While we have a tendency to get mad at an inverted umbrella on a rainy day or missing a tennis stroke purposes itself as a momentarily failure, prolonged frustrating episodes may lead to a low-self-image. If this results in an inability to look at faults honestly while suppressing anger within may lead to more serious low self- image problems. The following will help to focus and allow for daily assessment of taking one’s self too seriously.

1.   Keep Control but Surrender Power. Anger carries with it a sense of power. People with low self-images are likely to get angry because they tend to tribute hostile intentions to others as the causes of their frustrations. If we possess healthy self-images we can more accurately interpret others’ intentions and avoid angry feelings. Surrender pursuit of control and power and accept themselves for whom and what you are.

2.   Fix the Blame. Pull away from the shame of what happened and admit that it was not your fault. When fixing the blame where it belongs, then it is time to constructively deal with anger so that forgiveness can be given in its place. The motivation for healing is not the fear, shame or guilt but the love of God for oneself and then to others.

3.   Develop a Habit of Friendly Self-Confrontation. By practicing a regular self-analysis, you will be able to see how well you are doing and where you may have deviated from your expectations. Knowledge of weak points in your character will only help to avoid potential problems.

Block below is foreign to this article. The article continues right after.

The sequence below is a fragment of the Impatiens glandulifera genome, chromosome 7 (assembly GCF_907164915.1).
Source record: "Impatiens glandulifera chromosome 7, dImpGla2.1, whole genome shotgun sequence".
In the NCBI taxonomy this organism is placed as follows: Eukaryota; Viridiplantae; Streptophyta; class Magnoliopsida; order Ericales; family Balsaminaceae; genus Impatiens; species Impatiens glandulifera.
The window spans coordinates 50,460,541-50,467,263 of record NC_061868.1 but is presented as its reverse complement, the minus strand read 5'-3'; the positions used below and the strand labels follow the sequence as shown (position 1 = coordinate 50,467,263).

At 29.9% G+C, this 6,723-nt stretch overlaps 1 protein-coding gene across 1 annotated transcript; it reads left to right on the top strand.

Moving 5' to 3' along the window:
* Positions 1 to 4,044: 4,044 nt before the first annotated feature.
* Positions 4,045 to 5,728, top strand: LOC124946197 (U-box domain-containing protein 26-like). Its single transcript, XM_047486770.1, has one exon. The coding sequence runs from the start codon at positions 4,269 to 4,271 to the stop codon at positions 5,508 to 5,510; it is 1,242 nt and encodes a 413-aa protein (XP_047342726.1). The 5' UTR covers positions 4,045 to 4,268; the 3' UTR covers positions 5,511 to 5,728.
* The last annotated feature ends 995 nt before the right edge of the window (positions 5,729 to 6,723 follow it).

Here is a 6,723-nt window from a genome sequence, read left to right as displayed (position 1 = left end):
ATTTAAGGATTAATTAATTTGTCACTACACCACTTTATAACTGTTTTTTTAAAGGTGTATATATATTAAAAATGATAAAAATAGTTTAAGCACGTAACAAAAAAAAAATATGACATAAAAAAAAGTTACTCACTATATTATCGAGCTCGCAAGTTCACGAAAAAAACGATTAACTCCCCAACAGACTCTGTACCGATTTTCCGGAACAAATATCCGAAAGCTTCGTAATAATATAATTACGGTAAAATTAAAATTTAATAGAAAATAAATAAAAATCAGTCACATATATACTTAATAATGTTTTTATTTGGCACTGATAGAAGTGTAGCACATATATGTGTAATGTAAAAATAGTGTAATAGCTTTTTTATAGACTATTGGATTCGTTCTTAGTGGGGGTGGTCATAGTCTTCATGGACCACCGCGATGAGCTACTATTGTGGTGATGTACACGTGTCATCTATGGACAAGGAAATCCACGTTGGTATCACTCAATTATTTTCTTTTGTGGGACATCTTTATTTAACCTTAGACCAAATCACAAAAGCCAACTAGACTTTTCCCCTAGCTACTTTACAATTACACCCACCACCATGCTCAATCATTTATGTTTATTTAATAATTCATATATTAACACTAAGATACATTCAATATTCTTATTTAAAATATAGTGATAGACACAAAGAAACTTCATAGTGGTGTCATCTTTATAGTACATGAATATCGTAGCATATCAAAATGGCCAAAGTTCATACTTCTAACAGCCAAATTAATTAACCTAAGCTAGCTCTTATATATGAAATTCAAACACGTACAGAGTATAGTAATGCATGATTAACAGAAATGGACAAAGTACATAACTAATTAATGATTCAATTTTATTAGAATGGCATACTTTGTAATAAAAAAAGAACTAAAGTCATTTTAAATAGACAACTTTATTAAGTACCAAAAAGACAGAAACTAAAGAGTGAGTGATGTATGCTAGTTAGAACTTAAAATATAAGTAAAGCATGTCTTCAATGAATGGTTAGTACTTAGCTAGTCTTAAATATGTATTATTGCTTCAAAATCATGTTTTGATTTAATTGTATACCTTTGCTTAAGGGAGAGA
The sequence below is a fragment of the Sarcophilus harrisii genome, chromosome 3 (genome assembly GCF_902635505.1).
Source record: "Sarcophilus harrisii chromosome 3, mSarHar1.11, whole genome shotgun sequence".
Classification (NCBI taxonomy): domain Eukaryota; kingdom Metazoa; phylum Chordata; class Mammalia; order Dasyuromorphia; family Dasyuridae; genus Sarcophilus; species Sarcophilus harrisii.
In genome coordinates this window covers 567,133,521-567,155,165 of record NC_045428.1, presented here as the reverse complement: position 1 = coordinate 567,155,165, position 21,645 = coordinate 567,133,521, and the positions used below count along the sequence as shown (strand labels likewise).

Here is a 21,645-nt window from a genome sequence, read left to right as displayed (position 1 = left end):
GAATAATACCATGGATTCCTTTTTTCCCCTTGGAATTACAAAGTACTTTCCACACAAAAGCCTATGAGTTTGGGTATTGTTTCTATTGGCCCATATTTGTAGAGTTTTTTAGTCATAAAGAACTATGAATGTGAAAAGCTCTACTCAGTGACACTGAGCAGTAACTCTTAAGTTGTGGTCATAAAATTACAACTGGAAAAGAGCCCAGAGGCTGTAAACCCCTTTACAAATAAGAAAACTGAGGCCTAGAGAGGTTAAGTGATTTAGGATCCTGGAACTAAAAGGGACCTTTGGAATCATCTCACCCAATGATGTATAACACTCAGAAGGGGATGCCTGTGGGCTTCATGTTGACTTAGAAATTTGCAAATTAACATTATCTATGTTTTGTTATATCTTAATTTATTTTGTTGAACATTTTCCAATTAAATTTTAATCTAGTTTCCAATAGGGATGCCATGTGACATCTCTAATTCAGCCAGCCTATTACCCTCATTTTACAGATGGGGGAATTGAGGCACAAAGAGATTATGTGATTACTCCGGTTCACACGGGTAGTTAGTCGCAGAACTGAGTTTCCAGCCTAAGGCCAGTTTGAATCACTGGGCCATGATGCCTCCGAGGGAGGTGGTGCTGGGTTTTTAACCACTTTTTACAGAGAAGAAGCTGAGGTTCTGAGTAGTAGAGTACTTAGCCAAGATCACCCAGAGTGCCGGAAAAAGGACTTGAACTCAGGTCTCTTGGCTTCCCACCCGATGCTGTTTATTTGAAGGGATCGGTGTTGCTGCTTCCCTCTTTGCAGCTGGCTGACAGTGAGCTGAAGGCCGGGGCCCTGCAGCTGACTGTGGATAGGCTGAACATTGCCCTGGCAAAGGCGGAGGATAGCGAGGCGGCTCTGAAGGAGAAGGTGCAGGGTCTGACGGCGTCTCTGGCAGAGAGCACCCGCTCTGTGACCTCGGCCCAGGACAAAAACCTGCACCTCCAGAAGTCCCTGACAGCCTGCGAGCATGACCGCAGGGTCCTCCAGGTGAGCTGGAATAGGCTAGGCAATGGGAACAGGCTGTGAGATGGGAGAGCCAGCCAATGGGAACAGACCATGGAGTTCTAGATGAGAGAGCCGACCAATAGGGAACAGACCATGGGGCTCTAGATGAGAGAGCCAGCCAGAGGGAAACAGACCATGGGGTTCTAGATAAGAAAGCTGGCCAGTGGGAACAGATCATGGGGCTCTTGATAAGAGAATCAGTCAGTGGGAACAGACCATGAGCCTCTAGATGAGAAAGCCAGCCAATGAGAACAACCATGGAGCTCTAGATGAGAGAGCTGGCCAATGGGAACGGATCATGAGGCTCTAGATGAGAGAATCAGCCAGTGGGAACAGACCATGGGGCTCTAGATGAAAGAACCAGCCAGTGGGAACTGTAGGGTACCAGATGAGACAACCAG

4.   Find a Trusted Friend. A self-analysis will work best with a devoted friend or group that will be honest in their feedback if you are wrong or straying from a righteous path.

5.   Accept the Truth About Yourself. Base your healthy self-image on an accurate view of yourself. Avoid overemphazing your faults where you will see only the negative about yourself. Be prepared to accept the truth even if it means it goes against what you expect or desire.

6.   Forgive Yourself. Many great sinners in the Bible found themselves accepted and forgiven by God. For healing, you must be willing to have the same forgiving attitude towards yourself as well as others. This is done by renewing your mind every day. As you listen to your thoughts, the negative will be captured and in its place you will release positive messages. Angry people need to stop the comparison-to-others messages and work with themselves the way they are.

Taken from:

Counseling for Anger, Mark P. Cosgrove, PHD